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I've used Inkscape for certain drawings, with the aim of including them into the text for printing. The whole text is compiled with LaTex.

I chose the option "save as", and then select pdf option with dpi of 90. However, since the rest of the text is pdf, the imported image seems "less sharp", and does not allow "endless zooming" that I could do with text. The problem is more noticeable with printing, where the imported image (from Inkscape) is just "out of the rest" with sharpness.

What would be your suggestion for a good quality drawing that would "fit the sharpness"? Since the drawings are created in Inkscape, I might export it to svg. Any other software that would allow me to export good pdf from svg?

The best way would be to allow automatic and "as in Inkscape" import of graphtics to LaTex. Is this possible. Note that LatexDraw could allow me to achieve some work, but without some sophisticated drawings that I easily achieve with Inkscape.

Could someone share the idea of how I might get the true, infinite resolution PDF from the svg I created in Inkscape. It seems that whatever I create in Inkscape, the 'save as' - > pdf option always asks for dpi.

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migrated from stackoverflow.com Apr 8 '12 at 20:40

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Inkscape should output proper vector pdf, unless you are using some features that require rasterizing. In particular, filters such as blur cause rasterizing: PDF, PostScript, and EPS export. – Jouni K. Seppänen Apr 7 '12 at 19:22
You could simply increase the DPI to 300–400 or so. – Ben Alpert Apr 11 '12 at 5:53
Yes, I could do that. But I'm interested in the output that can be zoomed without distortion at certain point of zooming. – boy Apr 11 '12 at 6:22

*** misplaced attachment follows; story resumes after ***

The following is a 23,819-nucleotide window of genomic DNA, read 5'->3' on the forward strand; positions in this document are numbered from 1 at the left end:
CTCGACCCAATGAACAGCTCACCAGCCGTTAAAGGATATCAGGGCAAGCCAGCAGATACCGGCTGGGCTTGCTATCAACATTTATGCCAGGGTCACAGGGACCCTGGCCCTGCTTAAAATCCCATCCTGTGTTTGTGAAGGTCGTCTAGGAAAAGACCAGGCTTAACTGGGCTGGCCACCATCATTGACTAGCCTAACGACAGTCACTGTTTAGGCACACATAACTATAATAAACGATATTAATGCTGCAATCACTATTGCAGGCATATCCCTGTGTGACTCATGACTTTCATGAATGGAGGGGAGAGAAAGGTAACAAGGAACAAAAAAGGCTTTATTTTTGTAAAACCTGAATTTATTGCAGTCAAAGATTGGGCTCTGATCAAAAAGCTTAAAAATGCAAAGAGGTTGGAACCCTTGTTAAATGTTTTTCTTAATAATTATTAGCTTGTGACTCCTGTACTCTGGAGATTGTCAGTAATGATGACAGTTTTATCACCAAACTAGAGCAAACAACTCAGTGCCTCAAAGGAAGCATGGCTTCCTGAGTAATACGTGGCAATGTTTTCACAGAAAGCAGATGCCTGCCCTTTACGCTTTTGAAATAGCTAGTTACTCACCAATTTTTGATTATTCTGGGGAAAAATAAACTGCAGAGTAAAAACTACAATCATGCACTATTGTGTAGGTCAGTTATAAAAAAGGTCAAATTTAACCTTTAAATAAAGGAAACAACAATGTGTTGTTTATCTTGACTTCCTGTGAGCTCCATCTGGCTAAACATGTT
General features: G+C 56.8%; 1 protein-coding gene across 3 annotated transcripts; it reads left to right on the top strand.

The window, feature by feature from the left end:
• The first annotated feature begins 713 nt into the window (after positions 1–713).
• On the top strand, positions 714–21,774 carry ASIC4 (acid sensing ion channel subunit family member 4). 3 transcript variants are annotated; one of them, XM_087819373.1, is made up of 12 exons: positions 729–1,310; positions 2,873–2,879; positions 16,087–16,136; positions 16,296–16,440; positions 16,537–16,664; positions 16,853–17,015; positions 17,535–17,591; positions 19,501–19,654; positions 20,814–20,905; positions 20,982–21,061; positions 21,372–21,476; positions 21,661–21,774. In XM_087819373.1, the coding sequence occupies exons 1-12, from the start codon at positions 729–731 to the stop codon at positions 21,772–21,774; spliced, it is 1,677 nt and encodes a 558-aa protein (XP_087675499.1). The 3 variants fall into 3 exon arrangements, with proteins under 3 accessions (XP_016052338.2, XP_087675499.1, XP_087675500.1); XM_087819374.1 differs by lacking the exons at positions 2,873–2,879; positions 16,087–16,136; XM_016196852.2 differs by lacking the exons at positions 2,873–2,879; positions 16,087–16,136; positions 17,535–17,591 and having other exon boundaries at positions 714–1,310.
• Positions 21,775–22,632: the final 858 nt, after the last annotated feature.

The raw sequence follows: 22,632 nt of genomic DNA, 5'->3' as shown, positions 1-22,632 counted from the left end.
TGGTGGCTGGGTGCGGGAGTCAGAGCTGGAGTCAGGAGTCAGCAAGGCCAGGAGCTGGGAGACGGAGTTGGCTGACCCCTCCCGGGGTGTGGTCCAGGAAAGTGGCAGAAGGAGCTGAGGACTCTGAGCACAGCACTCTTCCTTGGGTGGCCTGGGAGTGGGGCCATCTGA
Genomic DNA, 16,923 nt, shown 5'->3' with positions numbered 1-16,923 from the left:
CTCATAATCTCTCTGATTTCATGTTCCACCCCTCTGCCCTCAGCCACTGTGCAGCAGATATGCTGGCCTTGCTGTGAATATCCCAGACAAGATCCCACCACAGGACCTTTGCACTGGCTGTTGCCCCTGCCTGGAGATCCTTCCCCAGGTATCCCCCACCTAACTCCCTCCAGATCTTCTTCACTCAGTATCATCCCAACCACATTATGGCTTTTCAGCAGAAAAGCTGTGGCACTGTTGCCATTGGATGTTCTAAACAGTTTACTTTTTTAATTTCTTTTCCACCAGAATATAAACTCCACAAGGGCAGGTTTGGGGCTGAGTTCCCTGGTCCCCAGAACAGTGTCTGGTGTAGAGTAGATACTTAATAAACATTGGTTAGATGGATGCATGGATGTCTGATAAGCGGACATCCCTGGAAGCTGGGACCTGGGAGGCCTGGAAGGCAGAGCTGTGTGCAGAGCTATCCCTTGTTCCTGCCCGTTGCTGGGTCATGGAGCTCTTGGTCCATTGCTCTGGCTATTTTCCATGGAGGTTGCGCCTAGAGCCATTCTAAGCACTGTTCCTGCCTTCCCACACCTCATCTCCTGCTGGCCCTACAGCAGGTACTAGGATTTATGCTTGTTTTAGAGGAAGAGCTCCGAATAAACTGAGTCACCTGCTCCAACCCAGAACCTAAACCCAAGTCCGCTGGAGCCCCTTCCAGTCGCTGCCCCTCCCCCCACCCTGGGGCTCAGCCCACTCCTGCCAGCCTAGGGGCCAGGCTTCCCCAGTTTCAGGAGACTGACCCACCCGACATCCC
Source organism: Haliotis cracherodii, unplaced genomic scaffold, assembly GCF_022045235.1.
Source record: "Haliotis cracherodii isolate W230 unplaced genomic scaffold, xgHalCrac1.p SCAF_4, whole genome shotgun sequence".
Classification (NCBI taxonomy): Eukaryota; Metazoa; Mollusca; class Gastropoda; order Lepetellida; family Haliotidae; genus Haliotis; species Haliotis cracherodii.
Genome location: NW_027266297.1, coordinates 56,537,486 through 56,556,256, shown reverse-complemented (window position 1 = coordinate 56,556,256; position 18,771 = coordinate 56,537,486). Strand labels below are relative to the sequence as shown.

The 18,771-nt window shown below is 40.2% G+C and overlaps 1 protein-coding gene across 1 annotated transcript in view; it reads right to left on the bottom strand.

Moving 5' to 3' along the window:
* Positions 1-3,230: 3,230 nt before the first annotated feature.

up vote 3 down vote accepted

Inkscape should export to a pure vector PDF file. There is no need to tweak the DPI value or using the --export-dpi option, since it only affects the rasterized output that you want to avoid.

It can be problematic to convert from one vector format to another. That only works under two conditions:

  • The target format supports all the features of the source format (or these features cannot be used)
  • There is a conversion program that knows how to map the features from the source to the target format

Problems most likely occur if you use gradients or filters. I don't know how well inkscape handles the conversion of gradients, but when filters are used, the output is always rasterized.

A workaround would be to use the option --export-ignore-filters. Instead of applying the filters and to rasterize the output, inkscape ignores the filters and keeps the vector format, which is — in my opinion — almost always a way better choice.

Here is an example to convert the file drawing.svg to drawing.pdf:

inkscape \
  --export-pdf=drawing.pdf \
  --export-ignore-filters  \
  --export-area-drawing    \

--export-ignore-filters forces inkscape to not use filters, which would rasterize the output. --export-area-drawing is used to set the bounding box. Without this option the entire page would be exported.

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Thanks. Could you write the full command, with the sample file names, that uses --export-ignore-filters? – boy Apr 12 '12 at 8:04
@boy Sure, I updated my answer. – Marco Apr 12 '12 at 9:09

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